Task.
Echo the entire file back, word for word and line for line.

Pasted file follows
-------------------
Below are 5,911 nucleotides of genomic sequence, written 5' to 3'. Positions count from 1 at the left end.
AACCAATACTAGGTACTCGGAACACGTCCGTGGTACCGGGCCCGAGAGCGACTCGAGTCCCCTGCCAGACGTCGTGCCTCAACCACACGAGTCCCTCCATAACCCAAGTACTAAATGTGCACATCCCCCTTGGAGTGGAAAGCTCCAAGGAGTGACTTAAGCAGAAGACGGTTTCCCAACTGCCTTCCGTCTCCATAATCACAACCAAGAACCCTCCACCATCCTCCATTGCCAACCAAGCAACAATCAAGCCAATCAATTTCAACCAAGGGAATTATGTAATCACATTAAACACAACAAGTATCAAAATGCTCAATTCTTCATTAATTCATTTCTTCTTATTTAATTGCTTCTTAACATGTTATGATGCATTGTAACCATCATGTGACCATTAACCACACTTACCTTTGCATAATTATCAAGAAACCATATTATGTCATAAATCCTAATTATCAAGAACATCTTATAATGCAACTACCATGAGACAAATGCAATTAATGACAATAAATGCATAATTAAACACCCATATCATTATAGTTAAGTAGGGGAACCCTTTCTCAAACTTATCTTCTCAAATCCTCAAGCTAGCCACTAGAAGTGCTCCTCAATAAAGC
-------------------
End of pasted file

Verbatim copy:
Below are 5,911 nucleotides of genomic sequence, written 5' to 3'. Positions count from 1 at the left end.
AACCAATACTAGGTACTCGGAACACGTCCGTGGTACCGGGCCCGAGAGCGACTCGAGTCCCCTGCCAGACGTCGTGCCTCAACCACACGAGTCCCTCCATAACCCAAGTACTAAATGTGCACATCCCCCTTGGAGTGGAAAGCTCCAAGGAGTGACTTAAGCAGAAGACGGTTTCCCAACTGCCTTCCGTCTCCATAATCACAACCAAGAACCCTCCACCATCCTCCATTGCCAACCAAGCAACAATCAAGCCAATCAATTTCAACCAAGGGAATTATGTAATCACATTAAACACAACAAGTATCAAAATGCTCAATTCTTCATTAATTCATTTCTTCTTATTTAATTGCTTCTTAACATGTTATGATGCATTGTAACCATCATGTGACCATTAACCACACTTACCTTTGCATAATTATCAAGAAACCATATTATGTCATAAATCCTAATTATCAAGAACATCTTATAATGCAACTACCATGAGACAAATGCAATTAATGACAATAAATGCATAATTAAACACCCATATCATTATAGTTAAGTAGGGGAACCCTTTCTCAAACTTATCTTCTCAAATCCTCAAGCTAGCCACTAGAAGTGCTCCTCAATAAAGC